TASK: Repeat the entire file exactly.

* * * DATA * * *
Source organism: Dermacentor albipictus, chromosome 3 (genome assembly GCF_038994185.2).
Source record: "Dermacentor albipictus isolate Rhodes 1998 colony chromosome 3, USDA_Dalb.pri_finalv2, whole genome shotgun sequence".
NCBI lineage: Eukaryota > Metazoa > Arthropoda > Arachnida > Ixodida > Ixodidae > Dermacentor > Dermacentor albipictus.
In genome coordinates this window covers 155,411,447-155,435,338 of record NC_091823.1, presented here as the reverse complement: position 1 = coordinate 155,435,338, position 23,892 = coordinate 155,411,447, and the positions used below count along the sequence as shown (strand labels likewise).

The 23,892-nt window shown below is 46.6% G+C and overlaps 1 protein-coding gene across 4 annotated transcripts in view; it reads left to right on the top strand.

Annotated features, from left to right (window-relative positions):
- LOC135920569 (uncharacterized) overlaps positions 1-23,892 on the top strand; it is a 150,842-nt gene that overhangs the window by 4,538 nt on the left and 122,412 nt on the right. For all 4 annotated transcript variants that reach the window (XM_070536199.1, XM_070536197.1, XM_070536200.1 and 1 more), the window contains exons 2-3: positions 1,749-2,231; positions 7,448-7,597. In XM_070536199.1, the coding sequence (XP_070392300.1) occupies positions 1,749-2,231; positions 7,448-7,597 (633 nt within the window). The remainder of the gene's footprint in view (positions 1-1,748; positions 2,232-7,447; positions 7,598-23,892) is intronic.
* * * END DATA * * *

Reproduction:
Source organism: Dermacentor albipictus, chromosome 3 (genome assembly GCF_038994185.2).
Source record: "Dermacentor albipictus isolate Rhodes 1998 colony chromosome 3, USDA_Dalb.pri_finalv2, whole genome shotgun sequence".
NCBI lineage: Eukaryota > Metazoa > Arthropoda > Arachnida > Ixodida > Ixodidae > Dermacentor > Dermacentor albipictus.
In genome coordinates this window covers 155,411,447-155,435,338 of record NC_091823.1, presented here as the reverse complement: position 1 = coordinate 155,435,338, position 23,892 = coordinate 155,411,447, and the positions used below count along the sequence as shown (strand labels likewise).

The 23,892-nt window shown below is 46.6% G+C and overlaps 1 protein-coding gene across 4 annotated transcripts in view; it reads left to right on the top strand.

Annotated features, from left to right (window-relative positions):
- LOC135920569 (uncharacterized) overlaps positions 1-23,892 on the top strand; it is a 150,842-nt gene that overhangs the window by 4,538 nt on the left and 122,412 nt on the right. For all 4 annotated transcript variants that reach the window (XM_070536199.1, XM_070536197.1, XM_070536200.1 and 1 more), the window contains exons 2-3: positions 1,749-2,231; positions 7,448-7,597. In XM_070536199.1, the coding sequence (XP_070392300.1) occupies positions 1,749-2,231; positions 7,448-7,597 (633 nt within the window). The remainder of the gene's footprint in view (positions 1-1,748; positions 2,232-7,447; positions 7,598-23,892) is intronic.